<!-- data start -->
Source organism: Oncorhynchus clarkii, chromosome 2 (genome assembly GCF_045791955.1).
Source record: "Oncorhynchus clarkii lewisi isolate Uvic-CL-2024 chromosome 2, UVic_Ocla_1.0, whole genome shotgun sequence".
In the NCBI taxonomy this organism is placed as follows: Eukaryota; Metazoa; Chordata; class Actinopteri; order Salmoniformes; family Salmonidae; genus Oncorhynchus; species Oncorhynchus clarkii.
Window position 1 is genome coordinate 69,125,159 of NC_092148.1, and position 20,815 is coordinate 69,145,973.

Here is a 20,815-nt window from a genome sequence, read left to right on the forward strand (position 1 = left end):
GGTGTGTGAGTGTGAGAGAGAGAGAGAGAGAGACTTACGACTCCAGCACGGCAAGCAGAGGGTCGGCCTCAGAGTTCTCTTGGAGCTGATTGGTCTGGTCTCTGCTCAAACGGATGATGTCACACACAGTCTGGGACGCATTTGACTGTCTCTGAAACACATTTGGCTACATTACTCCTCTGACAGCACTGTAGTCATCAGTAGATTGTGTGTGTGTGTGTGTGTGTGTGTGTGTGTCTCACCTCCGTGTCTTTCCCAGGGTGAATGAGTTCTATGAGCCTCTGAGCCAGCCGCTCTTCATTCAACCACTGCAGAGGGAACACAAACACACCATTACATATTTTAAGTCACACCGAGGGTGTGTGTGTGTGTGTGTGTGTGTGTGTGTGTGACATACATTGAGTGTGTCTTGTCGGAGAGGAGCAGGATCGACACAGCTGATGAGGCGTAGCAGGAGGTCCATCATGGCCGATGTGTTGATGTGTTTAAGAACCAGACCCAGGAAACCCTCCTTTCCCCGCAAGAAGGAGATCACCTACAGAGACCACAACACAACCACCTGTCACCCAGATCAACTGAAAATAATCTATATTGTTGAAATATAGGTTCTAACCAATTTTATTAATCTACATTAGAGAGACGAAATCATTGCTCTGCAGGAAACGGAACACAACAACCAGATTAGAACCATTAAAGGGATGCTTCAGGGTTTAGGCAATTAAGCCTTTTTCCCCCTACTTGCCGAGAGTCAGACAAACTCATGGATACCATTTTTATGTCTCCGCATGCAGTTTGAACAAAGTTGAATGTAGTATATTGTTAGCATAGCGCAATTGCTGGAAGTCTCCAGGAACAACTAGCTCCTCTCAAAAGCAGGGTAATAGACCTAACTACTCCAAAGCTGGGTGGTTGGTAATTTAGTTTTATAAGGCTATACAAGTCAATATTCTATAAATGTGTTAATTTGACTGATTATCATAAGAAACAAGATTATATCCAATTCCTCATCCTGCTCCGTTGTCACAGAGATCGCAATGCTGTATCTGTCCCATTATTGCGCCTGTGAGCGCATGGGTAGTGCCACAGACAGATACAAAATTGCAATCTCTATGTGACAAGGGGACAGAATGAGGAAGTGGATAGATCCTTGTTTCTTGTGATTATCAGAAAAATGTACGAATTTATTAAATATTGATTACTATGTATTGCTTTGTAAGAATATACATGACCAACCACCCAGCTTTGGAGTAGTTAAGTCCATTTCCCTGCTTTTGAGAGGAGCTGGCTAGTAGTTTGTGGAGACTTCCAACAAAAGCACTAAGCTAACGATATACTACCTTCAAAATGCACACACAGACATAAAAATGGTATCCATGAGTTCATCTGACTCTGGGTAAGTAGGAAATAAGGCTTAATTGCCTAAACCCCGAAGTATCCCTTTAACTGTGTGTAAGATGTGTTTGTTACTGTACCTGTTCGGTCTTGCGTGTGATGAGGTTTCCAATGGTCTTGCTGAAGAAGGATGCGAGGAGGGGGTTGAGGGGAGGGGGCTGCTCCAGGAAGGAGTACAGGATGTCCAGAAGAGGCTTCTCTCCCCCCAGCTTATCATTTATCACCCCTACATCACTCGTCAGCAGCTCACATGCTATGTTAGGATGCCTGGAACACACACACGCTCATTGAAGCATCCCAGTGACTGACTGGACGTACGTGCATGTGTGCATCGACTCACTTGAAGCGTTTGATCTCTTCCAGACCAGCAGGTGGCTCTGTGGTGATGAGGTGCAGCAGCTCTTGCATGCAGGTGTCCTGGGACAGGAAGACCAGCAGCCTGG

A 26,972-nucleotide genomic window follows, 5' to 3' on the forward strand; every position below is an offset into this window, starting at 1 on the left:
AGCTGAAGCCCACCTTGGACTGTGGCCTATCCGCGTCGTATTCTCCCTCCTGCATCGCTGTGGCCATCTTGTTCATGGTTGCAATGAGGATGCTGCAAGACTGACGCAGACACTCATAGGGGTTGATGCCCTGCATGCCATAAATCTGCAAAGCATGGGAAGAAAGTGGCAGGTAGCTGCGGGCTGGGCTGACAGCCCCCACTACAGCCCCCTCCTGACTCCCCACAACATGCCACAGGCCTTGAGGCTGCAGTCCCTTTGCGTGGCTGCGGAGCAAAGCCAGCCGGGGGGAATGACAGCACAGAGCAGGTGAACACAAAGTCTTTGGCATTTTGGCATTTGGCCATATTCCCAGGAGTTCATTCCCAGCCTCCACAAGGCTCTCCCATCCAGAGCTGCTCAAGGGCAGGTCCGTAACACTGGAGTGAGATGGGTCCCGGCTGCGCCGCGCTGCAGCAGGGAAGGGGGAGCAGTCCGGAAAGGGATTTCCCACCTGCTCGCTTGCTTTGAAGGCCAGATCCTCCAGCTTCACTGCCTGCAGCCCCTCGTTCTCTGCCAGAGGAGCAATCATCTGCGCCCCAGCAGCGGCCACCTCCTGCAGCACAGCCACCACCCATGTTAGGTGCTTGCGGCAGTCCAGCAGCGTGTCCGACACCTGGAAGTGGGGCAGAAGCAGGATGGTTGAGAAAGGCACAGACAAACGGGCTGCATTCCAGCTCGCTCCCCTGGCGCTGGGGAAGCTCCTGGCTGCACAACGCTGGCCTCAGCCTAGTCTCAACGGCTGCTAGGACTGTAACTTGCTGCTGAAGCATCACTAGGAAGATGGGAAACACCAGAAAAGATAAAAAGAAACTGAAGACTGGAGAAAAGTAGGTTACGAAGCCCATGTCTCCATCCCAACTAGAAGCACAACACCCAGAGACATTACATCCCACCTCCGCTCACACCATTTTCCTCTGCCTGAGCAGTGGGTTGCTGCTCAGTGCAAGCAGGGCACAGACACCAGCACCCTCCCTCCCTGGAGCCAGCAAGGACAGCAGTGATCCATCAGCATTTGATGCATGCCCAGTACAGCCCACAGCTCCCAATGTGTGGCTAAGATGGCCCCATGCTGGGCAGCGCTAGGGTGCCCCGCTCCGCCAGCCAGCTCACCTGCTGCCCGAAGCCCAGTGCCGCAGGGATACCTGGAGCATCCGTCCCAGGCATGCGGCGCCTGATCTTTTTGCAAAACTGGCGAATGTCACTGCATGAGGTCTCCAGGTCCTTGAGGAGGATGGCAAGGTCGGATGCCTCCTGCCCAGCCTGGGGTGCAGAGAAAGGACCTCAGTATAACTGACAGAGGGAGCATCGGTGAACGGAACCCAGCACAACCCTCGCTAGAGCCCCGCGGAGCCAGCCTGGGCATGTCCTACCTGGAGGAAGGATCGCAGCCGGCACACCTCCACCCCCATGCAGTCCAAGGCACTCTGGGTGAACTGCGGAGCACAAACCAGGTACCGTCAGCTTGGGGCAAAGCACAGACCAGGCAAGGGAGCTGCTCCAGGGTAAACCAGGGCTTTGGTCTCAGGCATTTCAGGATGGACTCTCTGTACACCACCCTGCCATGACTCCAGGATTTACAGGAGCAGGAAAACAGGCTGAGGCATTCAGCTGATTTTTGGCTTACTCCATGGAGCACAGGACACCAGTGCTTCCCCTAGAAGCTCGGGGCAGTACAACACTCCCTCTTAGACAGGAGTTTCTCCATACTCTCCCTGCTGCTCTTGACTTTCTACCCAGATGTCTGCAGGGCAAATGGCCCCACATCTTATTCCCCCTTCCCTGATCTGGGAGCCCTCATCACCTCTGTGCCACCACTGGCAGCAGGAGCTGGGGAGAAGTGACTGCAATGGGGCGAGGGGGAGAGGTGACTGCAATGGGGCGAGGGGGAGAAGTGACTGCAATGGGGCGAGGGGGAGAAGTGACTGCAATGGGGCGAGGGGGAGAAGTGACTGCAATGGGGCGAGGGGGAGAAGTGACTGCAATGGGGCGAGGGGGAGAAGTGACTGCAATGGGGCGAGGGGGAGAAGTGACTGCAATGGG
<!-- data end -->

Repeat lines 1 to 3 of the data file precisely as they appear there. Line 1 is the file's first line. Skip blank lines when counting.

Source organism: Oncorhynchus clarkii, chromosome 2 (genome assembly GCF_045791955.1).
Source record: "Oncorhynchus clarkii lewisi isolate Uvic-CL-2024 chromosome 2, UVic_Ocla_1.0, whole genome shotgun sequence".
In the NCBI taxonomy this organism is placed as follows: Eukaryota; Metazoa; Chordata; class Actinopteri; order Salmoniformes; family Salmonidae; genus Oncorhynchus; species Oncorhynchus clarkii.